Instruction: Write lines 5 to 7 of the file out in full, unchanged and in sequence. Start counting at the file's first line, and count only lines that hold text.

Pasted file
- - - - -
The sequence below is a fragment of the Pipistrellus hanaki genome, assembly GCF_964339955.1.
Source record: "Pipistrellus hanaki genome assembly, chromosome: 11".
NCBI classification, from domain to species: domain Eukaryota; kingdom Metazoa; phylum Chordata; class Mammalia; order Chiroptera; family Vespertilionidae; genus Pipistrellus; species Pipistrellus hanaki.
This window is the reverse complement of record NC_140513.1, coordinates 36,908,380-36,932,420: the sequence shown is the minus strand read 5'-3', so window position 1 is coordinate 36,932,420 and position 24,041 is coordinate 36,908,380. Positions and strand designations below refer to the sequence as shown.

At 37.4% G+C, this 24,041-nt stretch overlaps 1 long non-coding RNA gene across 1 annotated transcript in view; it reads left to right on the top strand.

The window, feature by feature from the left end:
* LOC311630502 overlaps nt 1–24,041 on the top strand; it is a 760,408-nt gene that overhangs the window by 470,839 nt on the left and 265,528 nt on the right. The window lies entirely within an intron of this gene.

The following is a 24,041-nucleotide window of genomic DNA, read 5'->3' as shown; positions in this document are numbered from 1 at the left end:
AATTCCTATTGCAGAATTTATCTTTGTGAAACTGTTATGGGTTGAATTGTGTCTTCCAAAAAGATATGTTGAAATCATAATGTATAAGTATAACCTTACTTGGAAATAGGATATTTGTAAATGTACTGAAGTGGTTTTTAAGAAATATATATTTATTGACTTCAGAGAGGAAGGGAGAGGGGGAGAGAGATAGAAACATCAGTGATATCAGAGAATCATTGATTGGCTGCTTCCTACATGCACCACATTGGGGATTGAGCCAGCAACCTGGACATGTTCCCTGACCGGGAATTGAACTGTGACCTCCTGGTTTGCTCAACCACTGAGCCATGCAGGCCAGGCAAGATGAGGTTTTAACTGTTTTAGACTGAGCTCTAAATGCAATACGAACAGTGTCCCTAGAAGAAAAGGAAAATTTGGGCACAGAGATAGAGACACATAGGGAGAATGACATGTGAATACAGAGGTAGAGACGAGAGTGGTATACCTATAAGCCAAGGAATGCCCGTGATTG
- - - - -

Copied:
At 37.4% G+C, this 24,041-nt stretch overlaps 1 long non-coding RNA gene across 1 annotated transcript in view; it reads left to right on the top strand.

The window, feature by feature from the left end:
* LOC311630502 overlaps nt 1–24,041 on the top strand; it is a 760,408-nt gene that overhangs the window by 470,839 nt on the left and 265,528 nt on the right. The window lies entirely within an intron of this gene.